Saturday, September 17, 2016

Diary of a Wickedly Cool Witch by Kate Cullen

Rating: WARTY!

The blurb tells us that this story involves the titular character, Lily, taking on school bullies. Lily is some three hundred years old. The reason she appears to be twelve is that she is periodically reincarnated, yet she retains all her memories so while she was technically born only twelve years ago, she has the mind of a triple centenarian. Herein lay the first problem with this. Lily not only looks like a twelve-year-old, she thinks, feels, and acts like one. I don't know how middle-grade girls (at which this is aimed) would feel about this, but from my perspective the story was completely nonsensical and wildly inauthentic.

The blurb also says that this novel "touches on the notion of bullying, self-image, standing up for yourself, caring for your friends and being an individual" yet despite that, we have fat-shaming and age-shaming. How is that building anyone's self image or does the author want only willowy girls to read her books? It was disgusting and inexcusable. On top of that we get the 'girls hate math' stereotype.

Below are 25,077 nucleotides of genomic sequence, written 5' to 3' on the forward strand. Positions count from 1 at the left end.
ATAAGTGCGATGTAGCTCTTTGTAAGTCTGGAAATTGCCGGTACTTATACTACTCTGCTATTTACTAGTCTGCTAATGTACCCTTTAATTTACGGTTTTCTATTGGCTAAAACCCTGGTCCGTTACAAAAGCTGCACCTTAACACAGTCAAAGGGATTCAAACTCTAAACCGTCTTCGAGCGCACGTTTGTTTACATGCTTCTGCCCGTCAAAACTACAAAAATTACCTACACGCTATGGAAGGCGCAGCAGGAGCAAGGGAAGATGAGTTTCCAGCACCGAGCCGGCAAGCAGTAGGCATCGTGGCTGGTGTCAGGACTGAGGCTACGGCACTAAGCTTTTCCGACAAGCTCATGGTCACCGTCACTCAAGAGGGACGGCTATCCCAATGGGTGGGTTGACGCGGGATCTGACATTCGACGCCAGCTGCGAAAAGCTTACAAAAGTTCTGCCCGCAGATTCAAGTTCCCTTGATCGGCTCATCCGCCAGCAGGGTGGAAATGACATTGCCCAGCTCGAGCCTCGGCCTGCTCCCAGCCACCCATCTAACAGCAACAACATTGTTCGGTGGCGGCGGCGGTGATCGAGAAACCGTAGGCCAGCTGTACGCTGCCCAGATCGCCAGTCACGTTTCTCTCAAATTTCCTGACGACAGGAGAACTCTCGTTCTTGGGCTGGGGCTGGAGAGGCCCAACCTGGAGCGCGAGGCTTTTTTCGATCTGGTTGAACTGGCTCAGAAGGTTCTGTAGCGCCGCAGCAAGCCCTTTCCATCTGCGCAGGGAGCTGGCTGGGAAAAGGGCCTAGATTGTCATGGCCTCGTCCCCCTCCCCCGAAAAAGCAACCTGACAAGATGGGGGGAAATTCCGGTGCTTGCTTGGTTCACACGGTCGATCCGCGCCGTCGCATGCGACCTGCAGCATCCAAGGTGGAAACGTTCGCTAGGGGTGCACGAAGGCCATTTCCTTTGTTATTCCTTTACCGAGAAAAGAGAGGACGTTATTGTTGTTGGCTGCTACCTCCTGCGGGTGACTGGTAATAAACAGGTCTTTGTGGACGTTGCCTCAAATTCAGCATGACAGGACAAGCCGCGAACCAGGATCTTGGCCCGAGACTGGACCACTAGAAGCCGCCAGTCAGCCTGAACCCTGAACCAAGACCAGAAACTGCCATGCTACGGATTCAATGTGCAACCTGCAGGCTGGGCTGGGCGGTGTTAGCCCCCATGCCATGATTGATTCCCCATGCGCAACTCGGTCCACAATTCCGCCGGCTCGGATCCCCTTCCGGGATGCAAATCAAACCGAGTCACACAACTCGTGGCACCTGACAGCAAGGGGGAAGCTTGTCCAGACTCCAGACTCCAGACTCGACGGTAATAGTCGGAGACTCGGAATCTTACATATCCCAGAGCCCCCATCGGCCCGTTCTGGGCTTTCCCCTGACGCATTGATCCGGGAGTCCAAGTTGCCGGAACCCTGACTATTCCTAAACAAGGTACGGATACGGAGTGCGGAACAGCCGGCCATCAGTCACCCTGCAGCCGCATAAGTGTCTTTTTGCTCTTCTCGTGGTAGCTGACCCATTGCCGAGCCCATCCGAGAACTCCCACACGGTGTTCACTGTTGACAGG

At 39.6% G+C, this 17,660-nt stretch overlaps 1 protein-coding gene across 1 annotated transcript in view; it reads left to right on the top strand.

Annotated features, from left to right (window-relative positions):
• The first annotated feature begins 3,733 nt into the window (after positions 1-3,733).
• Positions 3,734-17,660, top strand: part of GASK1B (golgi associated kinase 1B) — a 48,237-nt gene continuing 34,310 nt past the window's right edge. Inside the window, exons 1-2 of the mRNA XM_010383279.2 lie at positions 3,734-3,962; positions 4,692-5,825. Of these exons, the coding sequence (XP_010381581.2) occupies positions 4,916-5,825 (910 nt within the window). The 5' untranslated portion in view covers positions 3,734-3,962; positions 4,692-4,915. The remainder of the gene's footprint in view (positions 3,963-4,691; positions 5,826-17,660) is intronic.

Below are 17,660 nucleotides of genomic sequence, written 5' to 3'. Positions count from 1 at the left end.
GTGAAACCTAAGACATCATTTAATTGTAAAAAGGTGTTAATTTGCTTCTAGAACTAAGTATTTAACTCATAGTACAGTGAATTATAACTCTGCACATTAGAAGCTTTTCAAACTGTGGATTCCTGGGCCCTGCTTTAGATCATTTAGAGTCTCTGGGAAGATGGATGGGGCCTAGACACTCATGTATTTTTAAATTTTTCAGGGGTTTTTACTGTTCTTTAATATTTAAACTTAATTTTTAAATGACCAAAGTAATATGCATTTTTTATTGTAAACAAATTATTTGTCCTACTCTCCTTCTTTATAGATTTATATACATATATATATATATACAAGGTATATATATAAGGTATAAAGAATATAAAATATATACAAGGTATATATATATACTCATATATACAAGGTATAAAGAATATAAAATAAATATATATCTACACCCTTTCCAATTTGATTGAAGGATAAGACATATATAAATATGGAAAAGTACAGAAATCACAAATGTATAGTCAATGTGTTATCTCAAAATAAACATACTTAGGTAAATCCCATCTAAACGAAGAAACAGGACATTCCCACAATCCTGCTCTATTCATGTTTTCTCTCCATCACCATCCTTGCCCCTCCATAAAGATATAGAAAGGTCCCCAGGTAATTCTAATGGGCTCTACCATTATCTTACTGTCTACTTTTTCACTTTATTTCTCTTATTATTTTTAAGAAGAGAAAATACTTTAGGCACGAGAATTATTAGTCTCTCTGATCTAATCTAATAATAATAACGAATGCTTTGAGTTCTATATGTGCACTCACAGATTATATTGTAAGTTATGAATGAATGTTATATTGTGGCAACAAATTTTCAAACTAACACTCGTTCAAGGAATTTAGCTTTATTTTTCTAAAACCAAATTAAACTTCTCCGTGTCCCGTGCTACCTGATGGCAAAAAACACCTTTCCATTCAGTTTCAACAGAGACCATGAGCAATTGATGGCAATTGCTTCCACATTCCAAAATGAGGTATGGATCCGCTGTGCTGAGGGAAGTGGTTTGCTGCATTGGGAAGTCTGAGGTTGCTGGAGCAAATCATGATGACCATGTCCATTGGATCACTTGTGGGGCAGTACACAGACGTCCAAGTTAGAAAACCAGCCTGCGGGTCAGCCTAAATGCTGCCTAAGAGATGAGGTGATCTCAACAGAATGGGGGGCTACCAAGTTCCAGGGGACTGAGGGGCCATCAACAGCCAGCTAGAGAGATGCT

Anachronism was rife. How come Lily knows the words to a thirty-year-old song by the police? Not because the middle-grade girl does (which is possible but unlikely), but because the author does. So now we have a three-hundred-year-old witch in a twelve-year-old body speaking in a thirty plus year-old/I don't know the author's age voice of Kate Cullen (not to be confused with Scots cyclist Katie Cullen, or with the other Australian Kate Cullen, writer of poetry and fantasy!).

There are many inconsistencies. Lily has psychic skills but she isn't a mind reader?! I know the two are not interchangeable, but if you have psychic skills you are definitely some sort of a mind reader! At another point she says, "I'm a witch not a psychologist," but after almost 300 years of experiencing humanity? You're both!

There are also writing inconsistencies. I read at one point "I think she snobbed me." I don't know if that was intended as a joking play on words or if the author simply put an 'o' instead of a 'u'. Maybe it's something Australians actually say (the author is Australian, so US readers should beware that there might be some minor language difficulties) That is the kind of thing an under-educated middle-grader might write, but it's not what a 300 year old would write. Finally there's the unintentional humor: "I try not to put the words cute and Dan in the same sentence." Um...she just did! Guess she's not trying very hard.

I can't recommend this. Maybe the girls at whom it's aimed will be less discriminating and view it differently from me, but I hope they actually aspire to read better-written novels than this.